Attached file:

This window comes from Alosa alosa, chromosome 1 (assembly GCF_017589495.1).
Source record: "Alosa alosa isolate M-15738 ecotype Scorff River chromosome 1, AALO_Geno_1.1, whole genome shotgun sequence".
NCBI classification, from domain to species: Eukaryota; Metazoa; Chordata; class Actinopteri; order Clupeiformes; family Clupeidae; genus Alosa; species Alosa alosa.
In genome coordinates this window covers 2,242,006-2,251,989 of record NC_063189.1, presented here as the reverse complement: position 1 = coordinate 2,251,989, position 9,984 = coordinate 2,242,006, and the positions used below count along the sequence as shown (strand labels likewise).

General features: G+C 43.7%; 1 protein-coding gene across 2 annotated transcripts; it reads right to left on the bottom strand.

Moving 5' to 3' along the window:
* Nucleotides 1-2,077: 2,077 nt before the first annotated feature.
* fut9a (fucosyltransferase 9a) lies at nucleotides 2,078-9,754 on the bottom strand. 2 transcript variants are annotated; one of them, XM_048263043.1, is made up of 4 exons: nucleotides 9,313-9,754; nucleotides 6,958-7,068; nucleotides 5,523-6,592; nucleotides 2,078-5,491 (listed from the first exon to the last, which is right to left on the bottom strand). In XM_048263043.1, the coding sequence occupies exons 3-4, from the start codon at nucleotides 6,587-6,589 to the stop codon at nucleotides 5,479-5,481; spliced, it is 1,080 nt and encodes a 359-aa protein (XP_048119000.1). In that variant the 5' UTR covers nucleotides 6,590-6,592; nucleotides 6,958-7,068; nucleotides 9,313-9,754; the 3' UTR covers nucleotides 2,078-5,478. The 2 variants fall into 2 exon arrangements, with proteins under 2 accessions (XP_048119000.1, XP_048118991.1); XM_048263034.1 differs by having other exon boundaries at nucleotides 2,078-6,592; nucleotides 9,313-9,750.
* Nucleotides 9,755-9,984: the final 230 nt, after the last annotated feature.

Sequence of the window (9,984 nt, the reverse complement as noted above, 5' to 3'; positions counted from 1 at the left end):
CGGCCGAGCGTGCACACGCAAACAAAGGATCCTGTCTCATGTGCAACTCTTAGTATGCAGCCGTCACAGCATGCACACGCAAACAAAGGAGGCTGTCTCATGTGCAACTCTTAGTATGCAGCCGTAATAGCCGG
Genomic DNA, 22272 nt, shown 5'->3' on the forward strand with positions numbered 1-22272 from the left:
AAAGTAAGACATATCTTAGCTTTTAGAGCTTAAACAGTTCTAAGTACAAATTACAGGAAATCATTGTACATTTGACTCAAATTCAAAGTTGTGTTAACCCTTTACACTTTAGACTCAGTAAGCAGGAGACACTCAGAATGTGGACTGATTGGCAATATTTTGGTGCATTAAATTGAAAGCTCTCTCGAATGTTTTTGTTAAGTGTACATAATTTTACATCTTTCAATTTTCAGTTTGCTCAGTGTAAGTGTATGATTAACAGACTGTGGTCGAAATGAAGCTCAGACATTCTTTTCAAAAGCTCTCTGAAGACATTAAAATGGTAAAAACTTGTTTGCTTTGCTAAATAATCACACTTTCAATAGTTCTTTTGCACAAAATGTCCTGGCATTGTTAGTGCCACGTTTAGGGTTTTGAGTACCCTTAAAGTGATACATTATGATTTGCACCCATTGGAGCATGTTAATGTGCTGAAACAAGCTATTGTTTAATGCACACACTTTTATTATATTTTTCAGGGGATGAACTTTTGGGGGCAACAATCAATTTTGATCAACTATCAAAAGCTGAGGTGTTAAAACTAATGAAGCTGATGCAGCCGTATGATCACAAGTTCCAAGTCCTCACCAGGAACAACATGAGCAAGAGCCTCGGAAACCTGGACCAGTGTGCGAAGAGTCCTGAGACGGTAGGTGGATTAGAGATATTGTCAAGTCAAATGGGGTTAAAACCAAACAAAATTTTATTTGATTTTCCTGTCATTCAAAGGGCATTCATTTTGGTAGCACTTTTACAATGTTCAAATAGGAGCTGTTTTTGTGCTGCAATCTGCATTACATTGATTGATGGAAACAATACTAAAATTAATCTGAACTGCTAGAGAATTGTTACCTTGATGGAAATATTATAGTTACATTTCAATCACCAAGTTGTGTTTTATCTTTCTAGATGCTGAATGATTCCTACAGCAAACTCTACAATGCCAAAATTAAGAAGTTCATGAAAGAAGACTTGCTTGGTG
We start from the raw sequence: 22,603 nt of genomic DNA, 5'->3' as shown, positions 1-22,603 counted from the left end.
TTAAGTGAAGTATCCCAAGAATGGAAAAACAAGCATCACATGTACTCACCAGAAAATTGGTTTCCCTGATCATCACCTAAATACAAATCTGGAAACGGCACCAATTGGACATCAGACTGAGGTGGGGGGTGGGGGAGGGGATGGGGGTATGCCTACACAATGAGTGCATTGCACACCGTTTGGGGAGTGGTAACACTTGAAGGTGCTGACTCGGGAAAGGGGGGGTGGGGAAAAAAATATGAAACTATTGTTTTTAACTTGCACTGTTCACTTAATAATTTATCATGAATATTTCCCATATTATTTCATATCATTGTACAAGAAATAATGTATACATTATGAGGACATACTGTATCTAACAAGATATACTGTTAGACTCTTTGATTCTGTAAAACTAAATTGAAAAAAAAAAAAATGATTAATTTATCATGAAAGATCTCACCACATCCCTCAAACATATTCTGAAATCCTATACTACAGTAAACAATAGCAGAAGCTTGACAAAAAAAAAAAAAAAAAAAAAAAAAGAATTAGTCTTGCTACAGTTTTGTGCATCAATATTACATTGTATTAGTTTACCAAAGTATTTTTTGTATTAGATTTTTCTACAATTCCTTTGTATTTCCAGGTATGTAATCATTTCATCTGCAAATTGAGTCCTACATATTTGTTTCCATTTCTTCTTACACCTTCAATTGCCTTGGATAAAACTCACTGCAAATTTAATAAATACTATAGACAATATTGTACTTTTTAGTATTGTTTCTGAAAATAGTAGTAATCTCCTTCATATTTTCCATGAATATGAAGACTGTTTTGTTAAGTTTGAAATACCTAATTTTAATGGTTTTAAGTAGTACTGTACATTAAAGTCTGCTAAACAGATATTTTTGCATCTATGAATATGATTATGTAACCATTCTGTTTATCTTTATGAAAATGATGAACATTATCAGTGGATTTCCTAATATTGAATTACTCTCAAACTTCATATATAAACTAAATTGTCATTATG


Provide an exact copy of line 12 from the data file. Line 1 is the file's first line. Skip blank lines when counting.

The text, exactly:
Genomic DNA, 22272 nt, shown 5'->3' on the forward strand with positions numbered 1-22272 from the left: